Wall Street seems to like what it's seeing of late. The company's stock finished on Thursday at US$30.14, not far off its 52-week high of US$32.95, a sign of growing confidence that Microsoft seems to have its head back in the game for the first time in a long time.
Philip Winslow, an analyst with Credit Suisse, suggested that the potential importance of this week's news is under-appreciated. He said that "a more tablet-friendly UI", as well as the improved power consumption, instant on and other capabilities is a harbinger that Windows 8 tablets would "have a more meaningful position in tablets than the market appreciates (particularly in the business user segment), which we expect to serve as a catalyst for the stock".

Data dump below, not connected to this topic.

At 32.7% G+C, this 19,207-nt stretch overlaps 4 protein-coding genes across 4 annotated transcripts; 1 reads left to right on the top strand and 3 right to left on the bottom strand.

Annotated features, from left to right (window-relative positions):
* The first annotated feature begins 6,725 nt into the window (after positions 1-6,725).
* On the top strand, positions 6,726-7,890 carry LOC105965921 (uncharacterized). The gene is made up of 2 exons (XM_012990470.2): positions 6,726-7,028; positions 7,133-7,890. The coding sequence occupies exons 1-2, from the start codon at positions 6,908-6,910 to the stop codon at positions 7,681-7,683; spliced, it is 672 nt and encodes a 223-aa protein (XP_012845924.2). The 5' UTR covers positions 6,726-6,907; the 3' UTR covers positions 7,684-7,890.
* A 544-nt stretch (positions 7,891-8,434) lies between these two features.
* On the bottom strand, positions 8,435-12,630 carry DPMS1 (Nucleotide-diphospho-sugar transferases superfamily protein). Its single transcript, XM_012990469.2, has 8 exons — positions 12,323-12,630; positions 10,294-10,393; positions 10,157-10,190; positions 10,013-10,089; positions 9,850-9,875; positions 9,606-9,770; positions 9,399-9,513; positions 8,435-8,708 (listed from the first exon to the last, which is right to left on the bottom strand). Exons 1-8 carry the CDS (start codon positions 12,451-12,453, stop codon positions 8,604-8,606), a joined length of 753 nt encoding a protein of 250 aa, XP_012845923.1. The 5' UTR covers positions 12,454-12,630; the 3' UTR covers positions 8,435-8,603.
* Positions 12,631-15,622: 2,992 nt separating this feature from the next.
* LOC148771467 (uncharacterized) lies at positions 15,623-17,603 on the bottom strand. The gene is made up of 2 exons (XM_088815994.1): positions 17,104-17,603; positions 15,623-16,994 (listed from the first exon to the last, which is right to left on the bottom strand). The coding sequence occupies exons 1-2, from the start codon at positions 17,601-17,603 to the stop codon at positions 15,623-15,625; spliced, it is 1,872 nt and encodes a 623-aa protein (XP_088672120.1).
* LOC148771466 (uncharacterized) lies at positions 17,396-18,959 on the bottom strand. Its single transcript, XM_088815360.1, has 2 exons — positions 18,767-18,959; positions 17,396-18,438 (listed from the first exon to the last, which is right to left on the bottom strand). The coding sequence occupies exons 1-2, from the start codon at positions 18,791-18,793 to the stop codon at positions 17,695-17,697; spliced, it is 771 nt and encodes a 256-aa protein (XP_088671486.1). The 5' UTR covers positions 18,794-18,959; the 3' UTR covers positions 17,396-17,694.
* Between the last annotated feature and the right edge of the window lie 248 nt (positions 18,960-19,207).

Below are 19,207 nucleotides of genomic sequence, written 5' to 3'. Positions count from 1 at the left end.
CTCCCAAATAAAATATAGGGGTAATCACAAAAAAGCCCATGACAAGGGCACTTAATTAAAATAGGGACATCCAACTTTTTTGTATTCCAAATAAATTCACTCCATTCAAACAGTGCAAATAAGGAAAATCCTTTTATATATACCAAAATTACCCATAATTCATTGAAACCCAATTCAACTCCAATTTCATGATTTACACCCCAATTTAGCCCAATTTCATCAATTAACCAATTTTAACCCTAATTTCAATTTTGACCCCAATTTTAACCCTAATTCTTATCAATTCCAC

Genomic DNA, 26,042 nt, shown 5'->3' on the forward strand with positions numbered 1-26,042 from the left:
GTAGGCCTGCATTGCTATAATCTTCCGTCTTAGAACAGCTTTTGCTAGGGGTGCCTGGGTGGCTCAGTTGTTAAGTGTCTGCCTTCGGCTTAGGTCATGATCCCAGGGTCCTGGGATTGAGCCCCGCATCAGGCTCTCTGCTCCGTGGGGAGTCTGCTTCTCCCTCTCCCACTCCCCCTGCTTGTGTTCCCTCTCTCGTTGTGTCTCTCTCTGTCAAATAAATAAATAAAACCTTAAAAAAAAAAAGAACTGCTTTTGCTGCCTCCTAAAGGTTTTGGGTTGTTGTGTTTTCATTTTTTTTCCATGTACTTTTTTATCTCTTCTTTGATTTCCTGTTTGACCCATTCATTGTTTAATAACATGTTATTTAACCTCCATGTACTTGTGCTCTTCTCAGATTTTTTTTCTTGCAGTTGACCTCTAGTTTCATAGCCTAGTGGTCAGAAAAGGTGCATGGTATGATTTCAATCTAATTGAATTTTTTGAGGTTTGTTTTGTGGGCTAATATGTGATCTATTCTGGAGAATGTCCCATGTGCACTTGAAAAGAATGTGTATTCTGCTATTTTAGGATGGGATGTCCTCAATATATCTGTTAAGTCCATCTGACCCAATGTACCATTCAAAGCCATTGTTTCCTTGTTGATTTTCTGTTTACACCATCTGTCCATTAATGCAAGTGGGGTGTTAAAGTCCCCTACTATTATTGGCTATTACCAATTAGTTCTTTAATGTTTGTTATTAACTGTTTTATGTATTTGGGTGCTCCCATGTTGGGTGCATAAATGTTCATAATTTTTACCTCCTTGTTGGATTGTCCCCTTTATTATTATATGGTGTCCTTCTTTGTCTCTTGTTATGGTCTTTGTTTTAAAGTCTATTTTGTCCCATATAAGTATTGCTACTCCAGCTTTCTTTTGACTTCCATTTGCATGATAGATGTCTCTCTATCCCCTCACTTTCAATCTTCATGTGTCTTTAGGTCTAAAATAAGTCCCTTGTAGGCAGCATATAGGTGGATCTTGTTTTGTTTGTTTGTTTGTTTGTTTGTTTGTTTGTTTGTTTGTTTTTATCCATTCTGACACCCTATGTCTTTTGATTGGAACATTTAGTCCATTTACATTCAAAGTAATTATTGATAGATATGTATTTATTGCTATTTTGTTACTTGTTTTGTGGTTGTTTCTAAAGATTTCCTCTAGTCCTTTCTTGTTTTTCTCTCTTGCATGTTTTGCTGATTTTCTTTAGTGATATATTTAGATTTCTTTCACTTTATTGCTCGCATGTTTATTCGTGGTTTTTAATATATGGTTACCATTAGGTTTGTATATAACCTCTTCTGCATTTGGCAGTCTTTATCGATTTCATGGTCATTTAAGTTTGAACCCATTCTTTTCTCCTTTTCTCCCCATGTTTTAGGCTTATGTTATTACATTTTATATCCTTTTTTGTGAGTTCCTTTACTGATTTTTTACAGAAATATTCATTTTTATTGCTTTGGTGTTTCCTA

So what's Microsoft doing right? Let's take a closer look.
Though it's a lifetime in tech, it was only three years ago that Windows Mobile was the cornerstone of Microsoft's mobile strategy. And what a befuddlement Windows Mobile was. The user interface was confusing (ugh, that Start button), you never knew where to find anything and it could be painfully slow. The problem, of course, was that Microsoft took an existing PC OS, and shrank it down to fit a smaller screen. It made no attempt to go the other way around. Yet, even those problems didn't stop Windows Mobile from playing a big role in the fledgling smartphone space. Its market share didn't reflect Microsoft's total dominance of the computer sector — instead, it had to share the roost with Palm, RIM and Symbian — but the OS was responsible for putting smartphones in the hands of more people.
For a minute, though, let's reminisce. Remember the Motorola Q? In many ways, it was the classic heartbreak Windows Mobile device. Though it showed a sleek new design — 2006 was the height of the thin phone craze — the Windows Mobile 5 OS still defined the user experience. You weren't plonking away at tiny icons with a stylus, but no touchscreen meant that you had to use navigation buttons. Such a smartphone would be laughable today, but back then it generated a lot of hype.